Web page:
• 2.  Annual Policy Statement (CC §5310)  2.136
      • 3.  Annual Disclosure of Dispute Resolution Procedures  2.137
      • 4.  Annual Disclosure of Association Architectural Approval Authority  2.138
      • 5.  Disclosures Concerning Insurance
        • a.  Summary of Insurance Coverage  2.139
        • b.  Form: Summary of Insurance Coverage  2.140
        • c.  Notices of Lapsed, Canceled, or Nonrenewed Policies or Changes to Policies  2.141
        • d.  Applicability of Insurance Disclosure Requirements to All Community Associations  2.142
      • 6.  Disclosures Regarding Litigation  2.143
      • 7.  Voting Reports  2.144
      • 8.  Disclosures Regarding Community Service Organizations (CSOs)  2.145
      • 9.  Required Disclosures Regarding Pesticide Applications  2.145A
    • C.  Disclosure of Airport in Vicinity of Development  2.146
  • VI.  DISTRIBUTION OF INSURANCE PROCEEDS  2.147
  • VII.  COMMUNITY ASSOCIATION COMMITTEES
    • A.  Bureau of Real Estate (BRE) Regulations  2.148
    • B.  Statutory Rules  2.149
  • VIII.  OPERATING RULES
    • A.  Procedural Requirements for Adoption and Amendment  2.150
    • B.  Case Law on Association Rulemaking  2.151
  • IX.  PROVIDING DOCUMENTS AND NOTICES TO MEMBERS
    • A.  Permissible Means of Delivery  2.152
    • B.  Form: Consent to Receipt of Association Notices and Documents Electronically  2.153
    • C.  Members Must Annually Provide Contact Information to Association  2.154

3

Taxation of Community Associations

  • I.  SCOPE OF CHAPTER; OVERVIEW OF FEDERAL AND STATE TAX TREATMENT  3.1
  • II.  TAX TREATMENT OF ASSOCIATIONS UNDER IRC §528  3.2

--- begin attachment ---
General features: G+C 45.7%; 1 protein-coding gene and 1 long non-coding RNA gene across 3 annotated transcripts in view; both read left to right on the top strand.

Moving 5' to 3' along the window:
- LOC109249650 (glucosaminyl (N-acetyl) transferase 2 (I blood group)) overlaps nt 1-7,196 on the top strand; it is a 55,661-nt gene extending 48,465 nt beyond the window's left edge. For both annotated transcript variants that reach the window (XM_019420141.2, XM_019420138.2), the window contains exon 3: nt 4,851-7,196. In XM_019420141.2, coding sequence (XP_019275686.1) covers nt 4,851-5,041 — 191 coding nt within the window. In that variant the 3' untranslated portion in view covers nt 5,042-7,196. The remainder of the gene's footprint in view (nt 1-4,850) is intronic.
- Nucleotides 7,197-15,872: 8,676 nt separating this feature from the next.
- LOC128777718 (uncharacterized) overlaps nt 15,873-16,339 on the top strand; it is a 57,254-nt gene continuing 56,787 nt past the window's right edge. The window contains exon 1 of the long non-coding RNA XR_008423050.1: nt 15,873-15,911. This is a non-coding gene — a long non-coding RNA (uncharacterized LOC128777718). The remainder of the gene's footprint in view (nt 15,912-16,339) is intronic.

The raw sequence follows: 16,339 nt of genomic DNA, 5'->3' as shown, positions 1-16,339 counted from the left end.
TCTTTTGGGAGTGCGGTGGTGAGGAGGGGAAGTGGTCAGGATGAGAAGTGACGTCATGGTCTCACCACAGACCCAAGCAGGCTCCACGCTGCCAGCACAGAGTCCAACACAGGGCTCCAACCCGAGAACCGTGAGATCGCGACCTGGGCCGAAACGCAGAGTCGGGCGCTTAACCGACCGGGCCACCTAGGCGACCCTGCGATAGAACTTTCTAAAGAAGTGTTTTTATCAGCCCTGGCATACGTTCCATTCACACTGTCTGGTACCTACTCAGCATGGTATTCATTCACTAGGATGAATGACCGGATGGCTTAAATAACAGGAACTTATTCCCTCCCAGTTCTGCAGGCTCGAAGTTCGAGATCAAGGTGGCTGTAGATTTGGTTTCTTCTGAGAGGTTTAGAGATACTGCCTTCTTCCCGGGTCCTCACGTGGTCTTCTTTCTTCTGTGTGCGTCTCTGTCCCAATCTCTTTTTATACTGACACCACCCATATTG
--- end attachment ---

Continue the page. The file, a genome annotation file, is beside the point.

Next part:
• A.  Which Associations Qualify for §528 Treatment?  3.3
      • 1.  “Primarily a Residential Development” Test  3.4
      • 2.  Organization and Operations Test  3.5
      • 3.  Gross Income Test
        • a.  Exempt Function Income  3.6
          • (1)  Developer’s Settlement Payments  3.7
          • (2)  Qualified Amenity User Fees  3.8
        • b.  Income Not Qualified as Exempt Function Income  3.9
        • c.  Revenues Excluded From Gross Income  3.10
      • 4.  90 Percent Expenditure Test  3.11
      • 5.  “Absence of Private Inurement” Test  3.12
    • B.  Definition of Association Property  3.13
      • 1.  Property Privately Owned by Association Members  3.14
      • 2.  Government Owned Property Used for Residents’ Benefit  3.15
    • C.  Election to Be Treated as §528 Homeowners Association  3.16
    • D.  Computing Association’s Tax Under IRC §528  3.17
  • III.  CONSIDERATIONS IN CHOOSING IRC §528 ELECTION  3.18
  • IV.  TAXATION OF ASSOCIATIONS THAT DO NOT ELECT IRC §528 TREATMENT  3.19
    • A.  Unincorporated Associations  3.20
    • B.  Taxation as Social Welfare Organization  3.21
    • C.  Taxation as Social Club  3.22
    • D.  Taxation as Housing Cooperative
      • 1.  In General  3.23
      • 2.  Qualified Patronage Dividends  3.24
        • a.  Tests for Patronage Dividends  3.25
        • b.  Criteria for Qualified Written Notice of Allocation  3.26
    • E.  Permitted Exclusions From Gross Income
      • 1.  Contributions to Capital  3.27